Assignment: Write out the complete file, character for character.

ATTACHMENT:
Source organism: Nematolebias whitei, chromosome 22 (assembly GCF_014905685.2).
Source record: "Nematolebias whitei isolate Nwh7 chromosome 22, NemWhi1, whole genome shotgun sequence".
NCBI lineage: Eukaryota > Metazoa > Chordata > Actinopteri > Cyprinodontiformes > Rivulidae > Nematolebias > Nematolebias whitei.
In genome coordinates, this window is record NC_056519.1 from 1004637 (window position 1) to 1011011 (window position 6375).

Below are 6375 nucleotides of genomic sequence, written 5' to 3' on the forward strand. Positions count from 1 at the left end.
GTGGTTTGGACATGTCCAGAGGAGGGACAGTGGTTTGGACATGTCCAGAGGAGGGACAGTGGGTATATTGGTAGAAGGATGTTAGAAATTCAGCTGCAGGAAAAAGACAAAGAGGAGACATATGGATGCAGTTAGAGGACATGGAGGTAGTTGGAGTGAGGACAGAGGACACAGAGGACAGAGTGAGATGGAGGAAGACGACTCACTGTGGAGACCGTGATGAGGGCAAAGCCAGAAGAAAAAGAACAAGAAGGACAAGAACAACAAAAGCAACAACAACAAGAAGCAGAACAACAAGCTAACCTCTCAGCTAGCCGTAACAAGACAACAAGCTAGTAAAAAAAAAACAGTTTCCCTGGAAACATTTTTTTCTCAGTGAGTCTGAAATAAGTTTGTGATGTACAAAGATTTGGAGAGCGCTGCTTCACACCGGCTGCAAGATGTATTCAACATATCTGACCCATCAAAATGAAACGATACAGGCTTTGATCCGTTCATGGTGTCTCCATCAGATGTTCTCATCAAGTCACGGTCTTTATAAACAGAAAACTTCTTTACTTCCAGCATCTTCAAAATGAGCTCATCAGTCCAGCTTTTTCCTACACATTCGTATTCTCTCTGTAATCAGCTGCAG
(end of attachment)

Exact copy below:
Source organism: Nematolebias whitei, chromosome 22 (assembly GCF_014905685.2).
Source record: "Nematolebias whitei isolate Nwh7 chromosome 22, NemWhi1, whole genome shotgun sequence".
NCBI lineage: Eukaryota > Metazoa > Chordata > Actinopteri > Cyprinodontiformes > Rivulidae > Nematolebias > Nematolebias whitei.
In genome coordinates, this window is record NC_056519.1 from 1004637 (window position 1) to 1011011 (window position 6375).

Below are 6375 nucleotides of genomic sequence, written 5' to 3' on the forward strand. Positions count from 1 at the left end.
GTGGTTTGGACATGTCCAGAGGAGGGACAGTGGTTTGGACATGTCCAGAGGAGGGACAGTGGGTATATTGGTAGAAGGATGTTAGAAATTCAGCTGCAGGAAAAAGACAAAGAGGAGACATATGGATGCAGTTAGAGGACATGGAGGTAGTTGGAGTGAGGACAGAGGACACAGAGGACAGAGTGAGATGGAGGAAGACGACTCACTGTGGAGACCGTGATGAGGGCAAAGCCAGAAGAAAAAGAACAAGAAGGACAAGAACAACAAAAGCAACAACAACAAGAAGCAGAACAACAAGCTAACCTCTCAGCTAGCCGTAACAAGACAACAAGCTAGTAAAAAAAAAACAGTTTCCCTGGAAACATTTTTTTCTCAGTGAGTCTGAAATAAGTTTGTGATGTACAAAGATTTGGAGAGCGCTGCTTCACACCGGCTGCAAGATGTATTCAACATATCTGACCCATCAAAATGAAACGATACAGGCTTTGATCCGTTCATGGTGTCTCCATCAGATGTTCTCATCAAGTCACGGTCTTTATAAACAGAAAACTTCTTTACTTCCAGCATCTTCAAAATGAGCTCATCAGTCCAGCTTTTTCCTACACATTCGTATTCTCTCTGTAATCAGCTGCAG